3 MIN. DE LECTURA
(Adds company comment, range of 2008 estimates )
By Lisa Baertlein
LOS ANGELES, Feb 4 (Reuters) - Yum Brands Inc (YUM.N), operator of the KFC, Taco Bell and Pizza Hut chains, beat Wall Street's quarterly profit target on Monday, but forecast 2008 earnings below analysts' expectations and shares fell 2.3 percent.
An economic downturn in the United States has prompted people to spend less at restaurants and investors are jittery about the growth potential of budget-oriented, fast-food purveyors, who are seeing food and labor costs rise.
Sales at established U.S. stores rose only 1 percent in the quarter, compared with 17 percent in mainland China and 5 percent internationally.
Yum said in a statement it was raising its full- year forecast for 2008 earnings to $1.85 per share from $1.82 per share, principally due to growth in China. The company said its forecast excludes one-time items that would increase per-share earnings by 6 cents to $1.91.
Fourteen analysts polled by Reuters Estimates had 2008 targets for earnings excluding items that ranged from $1.82 to $1.91 per share. The resulting average was for full-year earnings of $1.86 per share, excluding items.
A Yum spokeswoman said she believed that some analysts' models included the one-time items excluded from the company's forecast.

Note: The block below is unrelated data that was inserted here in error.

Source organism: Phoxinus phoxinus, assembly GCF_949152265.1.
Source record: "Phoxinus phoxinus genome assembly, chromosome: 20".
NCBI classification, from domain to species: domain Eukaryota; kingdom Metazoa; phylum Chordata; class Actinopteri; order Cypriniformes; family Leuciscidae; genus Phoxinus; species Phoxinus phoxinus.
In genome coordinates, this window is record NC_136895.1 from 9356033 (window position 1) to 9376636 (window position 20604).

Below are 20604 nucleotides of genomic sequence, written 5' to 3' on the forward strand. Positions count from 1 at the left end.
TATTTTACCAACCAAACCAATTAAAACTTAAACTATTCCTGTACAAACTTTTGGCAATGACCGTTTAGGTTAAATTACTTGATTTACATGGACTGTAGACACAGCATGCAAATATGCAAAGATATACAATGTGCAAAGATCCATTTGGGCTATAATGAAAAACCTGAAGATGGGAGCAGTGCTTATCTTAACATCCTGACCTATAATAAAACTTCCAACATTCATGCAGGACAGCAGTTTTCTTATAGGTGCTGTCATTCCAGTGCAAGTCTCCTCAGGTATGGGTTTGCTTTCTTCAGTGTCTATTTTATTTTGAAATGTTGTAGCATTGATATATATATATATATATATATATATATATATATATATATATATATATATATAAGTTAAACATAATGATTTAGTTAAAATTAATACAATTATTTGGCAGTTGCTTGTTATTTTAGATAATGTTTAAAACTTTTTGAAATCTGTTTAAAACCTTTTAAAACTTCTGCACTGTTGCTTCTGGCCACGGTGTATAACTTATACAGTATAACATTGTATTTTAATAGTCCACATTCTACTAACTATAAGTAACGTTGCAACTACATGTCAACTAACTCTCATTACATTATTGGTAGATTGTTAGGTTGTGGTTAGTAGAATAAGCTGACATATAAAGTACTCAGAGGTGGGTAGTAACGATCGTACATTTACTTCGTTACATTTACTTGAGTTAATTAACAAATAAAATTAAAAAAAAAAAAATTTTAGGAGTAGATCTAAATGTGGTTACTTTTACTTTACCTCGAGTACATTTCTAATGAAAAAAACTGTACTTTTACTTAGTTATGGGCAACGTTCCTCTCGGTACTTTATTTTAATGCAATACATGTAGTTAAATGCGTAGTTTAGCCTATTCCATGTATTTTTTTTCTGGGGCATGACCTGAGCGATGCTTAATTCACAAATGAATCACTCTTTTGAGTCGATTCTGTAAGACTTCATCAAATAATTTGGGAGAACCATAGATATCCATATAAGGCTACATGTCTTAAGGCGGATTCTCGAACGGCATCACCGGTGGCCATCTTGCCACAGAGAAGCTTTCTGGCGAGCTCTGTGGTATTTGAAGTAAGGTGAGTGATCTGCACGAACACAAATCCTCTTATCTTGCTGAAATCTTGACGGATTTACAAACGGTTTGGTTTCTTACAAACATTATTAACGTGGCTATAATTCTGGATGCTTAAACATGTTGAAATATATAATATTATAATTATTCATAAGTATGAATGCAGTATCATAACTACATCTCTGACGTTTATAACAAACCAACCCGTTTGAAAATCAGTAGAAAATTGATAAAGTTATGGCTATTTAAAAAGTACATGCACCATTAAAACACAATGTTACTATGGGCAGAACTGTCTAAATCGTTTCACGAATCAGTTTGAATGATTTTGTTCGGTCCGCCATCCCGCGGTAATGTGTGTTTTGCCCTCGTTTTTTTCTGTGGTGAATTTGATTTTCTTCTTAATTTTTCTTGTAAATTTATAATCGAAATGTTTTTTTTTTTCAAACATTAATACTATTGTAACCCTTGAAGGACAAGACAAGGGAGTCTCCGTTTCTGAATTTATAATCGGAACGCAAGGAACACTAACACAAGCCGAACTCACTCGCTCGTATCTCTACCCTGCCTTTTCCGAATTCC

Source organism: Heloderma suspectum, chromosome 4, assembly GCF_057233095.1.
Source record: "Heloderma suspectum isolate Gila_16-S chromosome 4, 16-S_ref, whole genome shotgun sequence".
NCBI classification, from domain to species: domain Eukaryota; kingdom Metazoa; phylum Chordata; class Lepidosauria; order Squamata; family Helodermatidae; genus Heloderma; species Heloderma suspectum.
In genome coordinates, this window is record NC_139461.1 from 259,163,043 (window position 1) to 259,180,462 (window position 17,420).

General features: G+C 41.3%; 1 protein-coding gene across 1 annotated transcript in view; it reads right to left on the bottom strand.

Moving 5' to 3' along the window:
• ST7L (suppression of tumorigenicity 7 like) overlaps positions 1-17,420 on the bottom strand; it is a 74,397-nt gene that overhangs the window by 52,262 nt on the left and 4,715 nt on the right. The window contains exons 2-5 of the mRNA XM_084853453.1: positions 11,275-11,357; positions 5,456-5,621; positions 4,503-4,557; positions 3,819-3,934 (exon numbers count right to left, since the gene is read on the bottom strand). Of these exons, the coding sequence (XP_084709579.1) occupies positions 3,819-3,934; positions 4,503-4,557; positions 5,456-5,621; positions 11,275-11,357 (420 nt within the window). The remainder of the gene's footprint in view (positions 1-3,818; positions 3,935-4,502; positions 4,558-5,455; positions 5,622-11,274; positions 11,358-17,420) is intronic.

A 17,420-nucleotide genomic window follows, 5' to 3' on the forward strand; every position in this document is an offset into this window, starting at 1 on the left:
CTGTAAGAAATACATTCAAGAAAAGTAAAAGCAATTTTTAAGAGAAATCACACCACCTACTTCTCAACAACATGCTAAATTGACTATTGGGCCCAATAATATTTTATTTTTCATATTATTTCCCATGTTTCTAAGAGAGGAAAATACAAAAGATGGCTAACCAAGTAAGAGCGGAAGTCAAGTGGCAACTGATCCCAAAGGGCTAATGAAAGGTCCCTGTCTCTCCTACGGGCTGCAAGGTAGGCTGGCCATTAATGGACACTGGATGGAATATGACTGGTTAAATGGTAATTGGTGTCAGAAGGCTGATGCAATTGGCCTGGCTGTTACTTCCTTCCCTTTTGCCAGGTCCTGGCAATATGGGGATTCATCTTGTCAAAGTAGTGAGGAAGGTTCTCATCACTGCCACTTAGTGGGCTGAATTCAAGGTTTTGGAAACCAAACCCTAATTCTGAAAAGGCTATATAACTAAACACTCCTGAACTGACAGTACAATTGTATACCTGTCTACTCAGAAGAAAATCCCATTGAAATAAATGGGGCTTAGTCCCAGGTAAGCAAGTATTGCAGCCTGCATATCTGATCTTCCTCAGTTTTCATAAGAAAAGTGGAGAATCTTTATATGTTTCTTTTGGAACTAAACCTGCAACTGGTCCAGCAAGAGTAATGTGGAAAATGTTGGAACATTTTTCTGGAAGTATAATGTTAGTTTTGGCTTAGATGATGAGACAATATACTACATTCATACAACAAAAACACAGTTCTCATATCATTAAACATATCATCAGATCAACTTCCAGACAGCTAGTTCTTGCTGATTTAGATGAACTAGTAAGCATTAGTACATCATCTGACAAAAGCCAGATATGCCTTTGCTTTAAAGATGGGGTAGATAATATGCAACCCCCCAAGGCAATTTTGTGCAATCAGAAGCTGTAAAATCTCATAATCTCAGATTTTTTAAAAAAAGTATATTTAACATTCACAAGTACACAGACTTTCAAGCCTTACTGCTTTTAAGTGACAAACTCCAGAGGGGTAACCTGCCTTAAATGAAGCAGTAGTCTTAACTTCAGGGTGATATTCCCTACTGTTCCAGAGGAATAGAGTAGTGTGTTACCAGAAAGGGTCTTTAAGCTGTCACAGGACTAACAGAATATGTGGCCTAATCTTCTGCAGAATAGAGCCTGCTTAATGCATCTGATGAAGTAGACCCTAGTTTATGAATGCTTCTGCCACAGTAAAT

RBC Capital Markets analyst Larry Miller said a lower tax rate boosted Yum's net income by 5 cents during recent fourth quarter.
He also said the company's 2008 outlook was weighing down shares.
"Certainly that's not helping," Miller added.
Net income at Louisville, Kentucky-based Yum was $231 million, or 44 cents per share, beating Wall Street's average call for per share earnings of 42 cents, according to Reuters Estimates.
The result compared with Yum's year-earlier quarterly net income of $232 million, or 42 cents per share.
Share buybacks reduced dilution in the most recent quarter, raising Yum's earnings per share results. Yum said it plans to return more than $2 billion to shareholders through dividends and share buybacks in 2008.
Yum's fourth-quarter revenue rose 8 percent to $3.26 billion, topping analyst's average call for sales of $3.16 billion.
The shares of the company, which has more than 35,000 restaurants worldwide, were up 20 percent from a year ago on a split-adjusted basis.
The stock fell to $35 in after-hours trading from its New York Stock Exchange close of $35.81. (Reporting by Lisa Baertlein; Editing by Andre Grenon, Carol Bishopric and Louise Heavens)